TOKYO -- Subaru Corp. expects its U.S. vehicle sales to rise to a record high in 2020, as demand for its crossovers help it buck the trend of slowing car sales in the Japanese automaker's biggest market.
U.S. sales records are nothing new for the automaker. The company has been growing rapidly in the United States, the world's No.2 auto market, roughly doubling the number of vehicles sold over the past 6 years, thanks in part to a ramp-up in local production capacity and a marketing strategy focused mainly on affluent and liberal-minded consumers featuring slogans such as love and inclusion.
If it posts another sales gain in 2020, Subaru would pile up its 12th straight year of U.S. sales records.
Japan's smallest automaker said that ongoing U.S. demand for its Forester and Outback models would likely boost overall sales in the country to 720,000 to 730,000 units next year, up by as much as 4.3 percent from the around 700,000 vehicles it expects to sell by the end of this year.
"We expect the U.S. market to slow only slightly next year, so we're planning to see more growth in our sales. We think we can achieve this," CEO Tomomi Nakamura told reporters in Tokyo.
He added that he saw room for the automaker to expand its share of the SUV market, which stands at around 7 percent at the moment, given that Subaru's crossover models outsell its sedan models, which include the Legacy and the Imprezza.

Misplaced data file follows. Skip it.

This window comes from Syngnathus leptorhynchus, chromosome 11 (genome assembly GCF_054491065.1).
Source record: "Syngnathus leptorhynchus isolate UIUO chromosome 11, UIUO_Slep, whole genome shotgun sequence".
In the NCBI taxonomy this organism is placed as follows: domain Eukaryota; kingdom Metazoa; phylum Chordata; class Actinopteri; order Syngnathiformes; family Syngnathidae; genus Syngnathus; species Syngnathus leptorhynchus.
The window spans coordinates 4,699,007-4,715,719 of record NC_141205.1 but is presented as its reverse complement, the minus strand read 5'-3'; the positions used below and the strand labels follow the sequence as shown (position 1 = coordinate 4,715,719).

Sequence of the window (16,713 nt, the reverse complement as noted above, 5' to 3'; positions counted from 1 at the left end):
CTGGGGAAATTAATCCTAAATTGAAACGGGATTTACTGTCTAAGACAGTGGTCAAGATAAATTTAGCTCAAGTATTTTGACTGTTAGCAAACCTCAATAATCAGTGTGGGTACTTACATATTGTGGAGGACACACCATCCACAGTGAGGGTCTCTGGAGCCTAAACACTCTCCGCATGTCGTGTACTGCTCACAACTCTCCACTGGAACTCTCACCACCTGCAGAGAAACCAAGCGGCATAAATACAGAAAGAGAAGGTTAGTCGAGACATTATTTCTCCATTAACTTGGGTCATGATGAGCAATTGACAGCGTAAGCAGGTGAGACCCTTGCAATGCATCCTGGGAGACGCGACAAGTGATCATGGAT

"If competition in the U.S. SUV market continues, that segment will keep growing even as the overall market slows," he said.
U.S. sales account for around 65 percent of Subaru's total global sales of around 1 million units. By the end of November, sales of the Forester this year had climbed 6.4 percent from a year ago, while sales of the Outback, its best-selling model in the country, were up 0.9 percent. Subaru's total U.S. sales through November gained 3.6 percent to 637,753 vehicles.
However, the rapid growth in the country has coincided with a jump in global quality-related issues which has sapped profitability in the past year or so.
Subaru in September ended a 93-month streak of U.S. sales gains, dating back to 2011.